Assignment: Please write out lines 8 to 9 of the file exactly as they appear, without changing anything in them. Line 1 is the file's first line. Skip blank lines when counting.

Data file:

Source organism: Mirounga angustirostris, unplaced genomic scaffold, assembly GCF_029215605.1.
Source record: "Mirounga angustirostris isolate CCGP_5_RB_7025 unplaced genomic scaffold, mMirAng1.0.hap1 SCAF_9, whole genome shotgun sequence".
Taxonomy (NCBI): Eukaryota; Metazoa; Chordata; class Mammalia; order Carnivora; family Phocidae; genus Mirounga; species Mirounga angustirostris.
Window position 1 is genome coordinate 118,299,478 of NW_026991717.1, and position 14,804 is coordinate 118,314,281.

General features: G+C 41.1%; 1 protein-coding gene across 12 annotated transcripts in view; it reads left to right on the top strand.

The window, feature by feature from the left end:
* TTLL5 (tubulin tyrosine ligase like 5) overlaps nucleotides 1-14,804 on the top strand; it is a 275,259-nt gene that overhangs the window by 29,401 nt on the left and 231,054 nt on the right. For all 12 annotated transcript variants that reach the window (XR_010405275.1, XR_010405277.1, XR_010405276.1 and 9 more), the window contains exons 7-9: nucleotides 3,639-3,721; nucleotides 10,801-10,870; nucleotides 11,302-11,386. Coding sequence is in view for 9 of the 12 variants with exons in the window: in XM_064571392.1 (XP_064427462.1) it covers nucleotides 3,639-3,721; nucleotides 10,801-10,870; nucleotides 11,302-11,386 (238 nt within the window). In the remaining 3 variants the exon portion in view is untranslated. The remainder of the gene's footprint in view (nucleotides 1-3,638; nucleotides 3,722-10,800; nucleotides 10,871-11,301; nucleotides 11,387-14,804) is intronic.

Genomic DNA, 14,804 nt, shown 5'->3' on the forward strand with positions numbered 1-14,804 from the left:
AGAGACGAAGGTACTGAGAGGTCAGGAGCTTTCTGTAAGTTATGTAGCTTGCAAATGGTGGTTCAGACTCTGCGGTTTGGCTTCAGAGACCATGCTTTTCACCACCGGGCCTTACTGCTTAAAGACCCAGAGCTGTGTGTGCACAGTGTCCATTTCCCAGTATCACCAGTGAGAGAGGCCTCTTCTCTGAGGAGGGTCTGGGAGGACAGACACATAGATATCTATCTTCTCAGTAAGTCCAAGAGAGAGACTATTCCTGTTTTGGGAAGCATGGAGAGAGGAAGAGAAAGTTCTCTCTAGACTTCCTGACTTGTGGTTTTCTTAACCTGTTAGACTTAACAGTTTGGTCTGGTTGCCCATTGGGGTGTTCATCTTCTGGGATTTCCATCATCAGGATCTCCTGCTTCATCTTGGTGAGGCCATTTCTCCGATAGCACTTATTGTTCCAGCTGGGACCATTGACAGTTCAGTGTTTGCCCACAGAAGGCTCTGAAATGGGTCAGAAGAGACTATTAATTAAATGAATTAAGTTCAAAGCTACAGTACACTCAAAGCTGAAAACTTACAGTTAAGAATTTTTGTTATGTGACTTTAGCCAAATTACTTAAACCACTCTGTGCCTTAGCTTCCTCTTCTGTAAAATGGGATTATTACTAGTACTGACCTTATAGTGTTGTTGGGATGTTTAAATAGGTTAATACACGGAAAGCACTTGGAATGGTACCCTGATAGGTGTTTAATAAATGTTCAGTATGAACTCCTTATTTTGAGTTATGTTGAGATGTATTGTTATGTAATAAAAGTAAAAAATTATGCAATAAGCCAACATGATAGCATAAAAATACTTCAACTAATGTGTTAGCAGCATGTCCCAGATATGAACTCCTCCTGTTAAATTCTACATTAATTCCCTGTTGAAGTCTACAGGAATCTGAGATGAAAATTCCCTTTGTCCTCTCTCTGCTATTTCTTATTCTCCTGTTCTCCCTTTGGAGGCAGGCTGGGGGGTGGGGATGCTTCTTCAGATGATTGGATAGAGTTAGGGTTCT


Genomic DNA, 14,804 nt, shown 5'->3' on the forward strand with positions numbered 1-14,804 from the left:
AGAGACGAAGGTACTGAGAGGTCAGGAGCTTTCTGTAAGTTATGTAGCTTGCAAATGGTGGTTCAGACTCTGCGGTTTGGCTTCAGAGACCATGCTTTTCACCACCGGGCCTTACTGCTTAAAGACCCAGAGCTGTGTGTGCACAGTGTCCATTTCCCAGTATCACCAGTGAGAGAGGCCTCTTCTCTGAGGAGGGTCTGGGAGGACAGACACATAGATATCTATCTTCTCAGTAAGTCCAAGAGAGAGACTATTCCTGTTTTGGGAAGCATGGAGAGAGGAAGAGAAAGTTCTCTCTAGACTTCCTGACTTGTGGTTTTCTTAACCTGTTAGACTTAACAGTTTGGTCTGGTTGCCCATTGGGGTGTTCATCTTCTGGGATTTCCATCATCAGGATCTCCTGCTTCATCTTGGTGAGGCCATTTCTCCGATAGCACTTATTGTTCCAGCTGGGACCATTGACAGTTCAGTGTTTGCCCACAGAAGGCTCTGAAATGGGTCAGAAGAGACTATTAATTAAATGAATTAAGTTCAAAGCTACAGTACACTCAAAGCTGAAAACTTACAGTTAAGAATTTTTGTTATGTGACTTTAGCCAAATTACTTAAACCACTCTGTGCCTTAGCTTCCTCTTCTGTAAAATGGGATTATTACTAGTACTGACCTTATAGTGTTGTTGGGATGTTTAAATAGGTTAATACACGGAAAGCACTTGGAATGGTACCCTGATAGGTGTTTAATAAATGTTCAGTATGAACTCCTTATTTTGAGTTATGTTGAGATGTATTGTTATGTAATAAAAGTAAAAAATTATGCAATAAGCCAACATGATAGCATAAAAATACTTCAACTAATGTGTTAGCAGCATGTCCCAGATATGAACTCCTCCTGTTAAATTCTACATTAATTCCCTGTTGAAGTCTACAGGAATCTGAGATGAAAATTCCCTTTGTCCTCTCTCTGCTATTTCTTATTCTCCTGTTCTCCCTTTGGAGGCAGGCTGGGGGGTGGGGATGCTTCTTCAGATGATTGGATAGAGTTAGGGTTCT